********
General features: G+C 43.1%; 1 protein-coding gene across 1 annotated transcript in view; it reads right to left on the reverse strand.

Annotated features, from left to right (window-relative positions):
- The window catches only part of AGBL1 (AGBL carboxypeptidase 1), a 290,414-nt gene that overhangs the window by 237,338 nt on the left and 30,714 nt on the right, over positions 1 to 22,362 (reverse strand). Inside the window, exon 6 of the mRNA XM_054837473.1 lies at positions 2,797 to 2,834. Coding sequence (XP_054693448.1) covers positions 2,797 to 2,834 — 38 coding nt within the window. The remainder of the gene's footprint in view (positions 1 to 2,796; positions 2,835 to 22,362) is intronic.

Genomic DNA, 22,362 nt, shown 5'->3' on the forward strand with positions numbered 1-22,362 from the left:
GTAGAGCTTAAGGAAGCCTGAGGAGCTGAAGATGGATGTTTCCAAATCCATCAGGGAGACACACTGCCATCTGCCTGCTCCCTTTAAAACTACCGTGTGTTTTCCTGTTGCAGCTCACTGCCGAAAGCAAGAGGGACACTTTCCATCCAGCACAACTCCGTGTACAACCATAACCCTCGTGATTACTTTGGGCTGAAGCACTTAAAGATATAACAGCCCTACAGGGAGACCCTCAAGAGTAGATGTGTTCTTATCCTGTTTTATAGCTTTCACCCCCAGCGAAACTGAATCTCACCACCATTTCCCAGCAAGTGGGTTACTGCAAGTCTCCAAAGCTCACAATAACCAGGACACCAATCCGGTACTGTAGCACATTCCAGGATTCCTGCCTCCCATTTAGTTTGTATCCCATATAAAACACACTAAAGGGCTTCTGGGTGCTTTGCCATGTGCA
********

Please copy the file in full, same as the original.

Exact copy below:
General features: G+C 43.1%; 1 protein-coding gene across 1 annotated transcript in view; it reads right to left on the reverse strand.

Annotated features, from left to right (window-relative positions):
- The window catches only part of AGBL1 (AGBL carboxypeptidase 1), a 290,414-nt gene that overhangs the window by 237,338 nt on the left and 30,714 nt on the right, over positions 1 to 22,362 (reverse strand). Inside the window, exon 6 of the mRNA XM_054837473.1 lies at positions 2,797 to 2,834. Coding sequence (XP_054693448.1) covers positions 2,797 to 2,834 — 38 coding nt within the window. The remainder of the gene's footprint in view (positions 1 to 2,796; positions 2,835 to 22,362) is intronic.

Genomic DNA, 22,362 nt, shown 5'->3' on the forward strand with positions numbered 1-22,362 from the left:
GTAGAGCTTAAGGAAGCCTGAGGAGCTGAAGATGGATGTTTCCAAATCCATCAGGGAGACACACTGCCATCTGCCTGCTCCCTTTAAAACTACCGTGTGTTTTCCTGTTGCAGCTCACTGCCGAAAGCAAGAGGGACACTTTCCATCCAGCACAACTCCGTGTACAACCATAACCCTCGTGATTACTTTGGGCTGAAGCACTTAAAGATATAACAGCCCTACAGGGAGACCCTCAAGAGTAGATGTGTTCTTATCCTGTTTTATAGCTTTCACCCCCAGCGAAACTGAATCTCACCACCATTTCCCAGCAAGTGGGTTACTGCAAGTCTCCAAAGCTCACAATAACCAGGACACCAATCCGGTACTGTAGCACATTCCAGGATTCCTGCCTCCCATTTAGTTTGTATCCCATATAAAACACACTAAAGGGCTTCTGGGTGCTTTGCCATGTGCA